Facebook’s Irish Tax Havens being closed down and Transferred to the US

According to the news reported by The Times, Facebook is closing three of its Ireland holding companies that were its Irish tax haven and moving their intellectual property to the US.

Big Corporations, like Facebook had shifted its resources to several subsidiary corporations as it is a popular tax structuring strategy. By transferring the properties to Ireland, the profits within Ireland are only 12.5 percent compared to the 35 percent in the US which generally leads to lower tax rates.

But why is Facebook closing its Ireland holding companies?

The Tech Titan was avoiding to pay large amount of taxes because of its arrangements in Ireland but was caught up in criticism by the IRS in 2016, which led to a court hearing in which IRS demanded that Facebook owed over 9 billion dollars which it has failed to pay in taxes and according to the US Agency, Facebook owes around 1.7 million dollars for at least 2010 which isn’t much for a tech giant like Facebook, but it claims they can only manage to pay around 3 to 5 billion dollars if IRS really wants it to pay the money for the last few years.

According to Facebook, the IRS still hasn’t come to the decision on exactly how much the property transfer is worth but the IRS isn’t likely to show sympathy towards Facebook in terms of the money as it has previously been on war with Facebook over the auditing process claiming that Facebook did not provide all the data it needed for the auditing, while Facebook agrees to disagree with this statement.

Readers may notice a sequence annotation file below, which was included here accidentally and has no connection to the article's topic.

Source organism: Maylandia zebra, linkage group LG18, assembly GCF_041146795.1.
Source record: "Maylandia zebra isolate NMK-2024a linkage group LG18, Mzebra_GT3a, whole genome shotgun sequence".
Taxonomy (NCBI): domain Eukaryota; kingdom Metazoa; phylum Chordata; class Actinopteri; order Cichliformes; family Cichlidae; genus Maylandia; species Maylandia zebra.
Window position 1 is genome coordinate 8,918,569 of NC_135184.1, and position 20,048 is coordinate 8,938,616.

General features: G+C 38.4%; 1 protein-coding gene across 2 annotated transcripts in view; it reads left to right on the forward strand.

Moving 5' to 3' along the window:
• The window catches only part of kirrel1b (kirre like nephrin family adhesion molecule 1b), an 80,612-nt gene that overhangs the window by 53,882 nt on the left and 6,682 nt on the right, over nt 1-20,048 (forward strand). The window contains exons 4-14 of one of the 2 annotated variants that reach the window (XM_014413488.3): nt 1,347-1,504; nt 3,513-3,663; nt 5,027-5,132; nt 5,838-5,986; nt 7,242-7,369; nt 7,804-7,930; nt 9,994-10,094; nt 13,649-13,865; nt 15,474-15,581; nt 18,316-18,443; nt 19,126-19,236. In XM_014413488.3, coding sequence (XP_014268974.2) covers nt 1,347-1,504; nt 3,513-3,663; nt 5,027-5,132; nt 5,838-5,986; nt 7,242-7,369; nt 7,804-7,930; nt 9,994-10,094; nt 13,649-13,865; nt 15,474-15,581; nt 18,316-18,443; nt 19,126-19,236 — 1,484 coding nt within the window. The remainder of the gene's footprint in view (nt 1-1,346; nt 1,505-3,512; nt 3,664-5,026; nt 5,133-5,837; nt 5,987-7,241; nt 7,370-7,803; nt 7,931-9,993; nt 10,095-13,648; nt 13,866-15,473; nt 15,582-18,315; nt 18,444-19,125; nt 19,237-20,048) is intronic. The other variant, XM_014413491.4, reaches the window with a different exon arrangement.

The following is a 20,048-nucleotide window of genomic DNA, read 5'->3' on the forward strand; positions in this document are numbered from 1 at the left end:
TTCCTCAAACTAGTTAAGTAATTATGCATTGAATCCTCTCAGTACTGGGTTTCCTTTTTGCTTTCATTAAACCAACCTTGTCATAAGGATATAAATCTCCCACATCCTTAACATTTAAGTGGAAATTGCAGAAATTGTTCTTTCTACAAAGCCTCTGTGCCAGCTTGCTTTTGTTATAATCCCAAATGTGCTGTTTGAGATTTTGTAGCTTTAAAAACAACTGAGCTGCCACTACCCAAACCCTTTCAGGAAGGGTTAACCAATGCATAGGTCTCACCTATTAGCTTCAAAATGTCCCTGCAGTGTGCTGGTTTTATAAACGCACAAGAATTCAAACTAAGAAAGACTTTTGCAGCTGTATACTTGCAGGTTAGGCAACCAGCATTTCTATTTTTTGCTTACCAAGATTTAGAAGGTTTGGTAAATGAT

Facebook has accepted the fact that now it has to pay more taxes than it previously used to regardless of its previous attempts at creative accounting, which won’t necessarily be a lot of money for countries like the UK or US but a lot more than what you expect. In 2019, Facebook payed 100K pounds extra in taxes even after profits jumping over 25 percent.

The prices are most likely to increase in the future, but companies won’t be able to use the creative accounting as a means to restore taxes because tax agencies are trying to close these loopholes as soon as possible because of the pressure from the US and EU regulators. Hence, due to the changes in the Irish Laws, companies most probably won’t be stuck in a dispute over taxes.

Photo: REUTERS/Aaron P. Bernstein

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